The (Re)view from the Blog: Tenebrae (1982)

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Label: Arrow Video
Release date: 2013
Format: Blu-ray
Video format:  1080p
Aspect Ratio:  1.85:1
Soundtracks:  LPCM Mono:  English, Italian
Subtitles:  English
Runtime:  90 mins + extras
No. of discs: 1 x BD-50
Packaging:  Ltd.Edn. Steelbook/standard blu-ray amaray
Region Coding: Region B
Rating:  BBFC 18

Official Synopsis
A notorious horror classic returns in all its depraved glory. This infamous video nasty updated the classic Giallo blueprint for the gorified 80s, courting controversy and drenching the viewer in crimson arterial spray. A razor-wielding psycho is stalking the horror writer Peter Neal, in Rome to promote his latest work, Tenebrae. But the author isn’t the obsessive killer’s only target, the beautiful women who surround him are doomed as one by one, they fall victim to the murderer’s slashing blade… Will fiction and reality blur as fear and madness take hold? Watch in terror as by turns the cast fall victim to the sadistic imagination of Dario Argento, Italy’s master of horror.

Review
Tenebrae came as a bit of surprise to viewers at the time, who were expecting the third part of the Three Mothers Trilogy after the Maestro’s previous outing, the New York nightmare that was Inferno. While still providing shocks reminiscent of Suspiria’s (though without the visual vocabulary of that film), it is far more of a restatement of pure giallo principles for the 1980s. The plotting is simplicity itself, nothing more than a framework built for the suspense and gore sequences to be hung from, like an artist’s canvases around a gallery. And make no mistake, that’s very much what this is, a gallery of suspenseful kill sequences as only Argento can design and film them.

Those yet to be entranced by the work of the Italian director definitely should not start here. Logic and tightly closed plots are not the mark of his work despite the origins of giallo films in crime fiction, nor the kind of acting praised as great by those who believe in naturalism and The Method above all other types. That said, the acting in Tenebrae is some of the best in any Argento film, which is no surprise with performers of the likes of John Saxon, John Steiner, Giuliano Gemma, Dario Nicolodi, and Anthony Franciosa.

No, one comes for the hallucinatory sensory experience, built out of colourful visuals, stylish performers in equally stylish settings, and dreamlike editing and pacing. These are not films for those who demand some sort of grounded realism in their genre films, and that is their strength, and why, after all these years of the depressing twin trends of blockbuster cinema and indie realism, viewing a film like Tenebrae is even more bizarre and unsettling. You may remember nothing of films you saw this last year in the cinema, but pieces of Argento’s films will haunt you for years afterwards, and this one is no exception.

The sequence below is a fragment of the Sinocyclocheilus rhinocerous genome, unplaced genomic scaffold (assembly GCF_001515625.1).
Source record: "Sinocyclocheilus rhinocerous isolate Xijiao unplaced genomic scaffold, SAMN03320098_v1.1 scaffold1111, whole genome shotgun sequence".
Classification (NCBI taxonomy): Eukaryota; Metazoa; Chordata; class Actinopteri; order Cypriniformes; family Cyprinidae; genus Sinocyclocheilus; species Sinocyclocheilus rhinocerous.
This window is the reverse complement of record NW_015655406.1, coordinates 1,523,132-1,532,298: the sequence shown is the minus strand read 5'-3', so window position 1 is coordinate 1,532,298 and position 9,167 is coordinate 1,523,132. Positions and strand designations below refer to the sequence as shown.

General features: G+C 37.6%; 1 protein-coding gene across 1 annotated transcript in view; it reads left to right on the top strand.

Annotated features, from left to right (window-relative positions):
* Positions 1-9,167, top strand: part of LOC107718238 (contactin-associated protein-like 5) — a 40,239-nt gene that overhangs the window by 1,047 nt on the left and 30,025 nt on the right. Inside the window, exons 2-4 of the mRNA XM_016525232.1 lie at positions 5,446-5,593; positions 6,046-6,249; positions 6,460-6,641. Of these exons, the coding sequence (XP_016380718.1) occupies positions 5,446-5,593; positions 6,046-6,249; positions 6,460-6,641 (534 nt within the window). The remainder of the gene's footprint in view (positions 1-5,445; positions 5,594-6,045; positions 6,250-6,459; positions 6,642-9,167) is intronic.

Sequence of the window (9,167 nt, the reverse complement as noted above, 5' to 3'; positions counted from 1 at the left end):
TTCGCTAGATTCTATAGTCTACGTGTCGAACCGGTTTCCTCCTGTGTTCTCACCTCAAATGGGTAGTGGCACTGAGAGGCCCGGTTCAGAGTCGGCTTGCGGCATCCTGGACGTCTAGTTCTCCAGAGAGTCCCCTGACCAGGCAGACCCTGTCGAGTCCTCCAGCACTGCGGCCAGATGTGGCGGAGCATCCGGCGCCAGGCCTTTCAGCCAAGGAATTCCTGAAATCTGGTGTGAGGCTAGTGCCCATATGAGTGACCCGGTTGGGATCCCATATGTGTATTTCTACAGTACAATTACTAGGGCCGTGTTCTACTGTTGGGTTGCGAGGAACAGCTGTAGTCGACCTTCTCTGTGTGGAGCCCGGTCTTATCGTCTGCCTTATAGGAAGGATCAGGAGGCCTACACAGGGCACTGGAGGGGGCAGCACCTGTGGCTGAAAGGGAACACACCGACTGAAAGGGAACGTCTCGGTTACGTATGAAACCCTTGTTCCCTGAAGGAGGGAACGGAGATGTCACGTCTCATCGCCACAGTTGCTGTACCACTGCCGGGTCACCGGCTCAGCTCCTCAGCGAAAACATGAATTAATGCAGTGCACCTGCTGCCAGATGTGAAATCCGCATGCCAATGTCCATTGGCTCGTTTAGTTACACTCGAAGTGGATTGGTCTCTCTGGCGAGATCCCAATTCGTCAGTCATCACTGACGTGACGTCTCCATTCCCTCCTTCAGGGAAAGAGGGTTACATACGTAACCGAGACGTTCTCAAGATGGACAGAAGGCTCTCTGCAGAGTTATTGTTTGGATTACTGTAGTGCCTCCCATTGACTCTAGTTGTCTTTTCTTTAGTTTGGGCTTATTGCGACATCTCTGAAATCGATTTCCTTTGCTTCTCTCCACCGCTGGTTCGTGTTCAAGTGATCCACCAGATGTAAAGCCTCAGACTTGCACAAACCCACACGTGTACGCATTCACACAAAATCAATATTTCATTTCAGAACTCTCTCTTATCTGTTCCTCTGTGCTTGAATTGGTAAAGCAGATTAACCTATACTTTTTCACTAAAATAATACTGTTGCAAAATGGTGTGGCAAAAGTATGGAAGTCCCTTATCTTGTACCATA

Video & Audio
An utterly pristine transfer via France’s Wild Side Films that is simply stunning. Those who lived in Southern Europe at the time will remember the sunny outdoors looking as rendered here. The audio is as it should be, pure and forceful, with the Goblin-esque music by Simonetti-Morante-Pignatelli makes the impact it should. This video remaster is the real reason to invest in this new edition from Arrow, and is worth every penny.

 

Extras
It’s getting so that reviewing the extras on an Arrow disc not only takes much, much longer than the film, but the experience of doing so is so richly rewarding that mere words cannot always express what you, the individual view will walk away from it with.  Suffice it to say, there’s practically everything to learn and nothing missed out in this release, although owners of the previous edition will possess all of this:

• Audio Commentary with Argento experts, journalists and writers Kim Newman and Alan Jones

• Audio Commentary with Argento expert Thomas Rostock

• Introduction by star Daria Nicolodi

• Screaming Queen! Daria Nicolodi remembers Tenebrae

• The Unsane World of Tenebrae: An interview with director Dario Argento

• A Composition for Carnage: Composer Claudio Simonetti on Tenebrae

• Goblin: Tenebrae and Phenomena Live from the Glasgow Arches

• Original Trailer

• Reversible sleeve with original and newly commissioned artwork by Rick Melton

• Exclusive collector s booklet featuring brand new writing by Alan Jones, author of Profondo Argento

So much to enjoy for the devoted fan, and lots in the way of contextualisation of the film and its making to make newcomers devotees. There really isn’t much more you could want from this edition.

Conclusion
The absolute best way to see this film today if you have not seen it before, Arrow once more have done justice to the Maestro’s legacy. It is not the place to start with Argento’s oeuvre, but for those who have already dipped a toe in the waters and found the temperature to their liking, dive in.